This group is a bit more difficult since it has France and Germany in it, which are part of the Euro. So I’ll break this section down into Japan, Canada, U.K, and the Eurozone.

Again, we are not trying to measure doses by the milliliter, just trying to get an overall idea of which way liquidity is flowing.

Japan, +0.37%

Looking at Japan first, we see the familiar up-and-to-the-right parabola forming. Only difference here is Japan slowed its money printing in Q4 2022. And similar to China, if the parabola holds true, the printing press will turn back on in Q2 of 2023.

Then when we convert this supply into USD, here’s what we get. Similar findings to China where the move in DXY is creating major swings in money supply. From June to December, this created what looks to be a 12% drop in money supply.

Already, you should start to see where we are going here… The conversion of money supply into USD is creating the impression that global liquidity was shut off in 2022, and is now being turned back on in 2023.

An early look at the double bounce effect...

Canada, +1.31%

Similar story here, supply in native units is up over the last six months.

Here is the supply converted into U.S. dollars. Note the amount of $1.77 trillion. These figures are getting rather small compared to the other countries.

But when we add it to the others within this bucket (i.e. - Japan at more than $9 trillion), we start to approach something of size. For those of us keeping track, the JCUF’G is about $11 trillion so far.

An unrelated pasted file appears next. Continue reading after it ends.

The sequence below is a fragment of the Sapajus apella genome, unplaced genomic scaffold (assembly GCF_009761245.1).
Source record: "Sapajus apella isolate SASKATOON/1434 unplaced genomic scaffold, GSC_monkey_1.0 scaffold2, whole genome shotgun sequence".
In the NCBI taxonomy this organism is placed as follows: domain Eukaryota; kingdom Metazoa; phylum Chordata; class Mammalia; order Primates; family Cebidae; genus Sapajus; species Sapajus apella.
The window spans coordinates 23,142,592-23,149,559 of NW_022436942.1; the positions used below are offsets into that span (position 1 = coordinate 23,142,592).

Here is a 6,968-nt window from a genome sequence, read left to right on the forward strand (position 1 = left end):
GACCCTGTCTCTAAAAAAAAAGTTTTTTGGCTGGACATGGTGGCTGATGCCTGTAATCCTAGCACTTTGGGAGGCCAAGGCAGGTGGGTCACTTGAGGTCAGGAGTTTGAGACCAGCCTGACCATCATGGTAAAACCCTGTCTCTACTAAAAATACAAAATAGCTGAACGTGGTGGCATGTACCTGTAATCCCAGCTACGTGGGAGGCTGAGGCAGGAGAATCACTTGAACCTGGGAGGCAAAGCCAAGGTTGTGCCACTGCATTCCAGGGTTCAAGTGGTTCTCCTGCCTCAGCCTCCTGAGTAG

United Kingdom, -0.13%

This supply is down over the last six months, and more importantly, had a pullback in Q4. Overall trend is still up and to the right. This is likely a small deviation from the norm.

The money supply in USD terms is not surprising as the British pound to USD has gotten hit, and this is highly variable with DXY like many other currencies. What is important here is the amount of supply in USD comes to $3.7 trillion, which is about $0.3 trillion less than six months ago.

So if the dollar loses strength and the money supply starts to rise again, we have a strong double dose of liquidity happening here → more supply + more strength per unit of currency.

Eurozone (France, Germany), +1.34%

Here we have more of the same. Supply has a small dip, but overall trend is unlikely to change.

This amount of money supply represents $16.4 trillion in USD. We want to keep an eye on this bucket, especially if the supply in native currency terms begins to rise again.

Overall, this bucket is showing that overall trends are up. But we have small subtle dips in money supply growth. When these supplies resume their normal trajectory, we will get outsized movements in the supply as measured by USD if the U.S. dollar continues to lose strength.

Now, let’s dive into our last bucket…

BRI-C (BRICs minus China)

Brazil, +8.27%

Presented without comment.

The interesting part, the ruble is rising AS the U.S. dollar strengthened.

Russia, 18.3%

More of the same.

While volatility is one hell of a drug… This currency also rose as the U.S. dollar gained strength.

India, +2.1%

More parabolas. Will it stop? Likely no. Up only.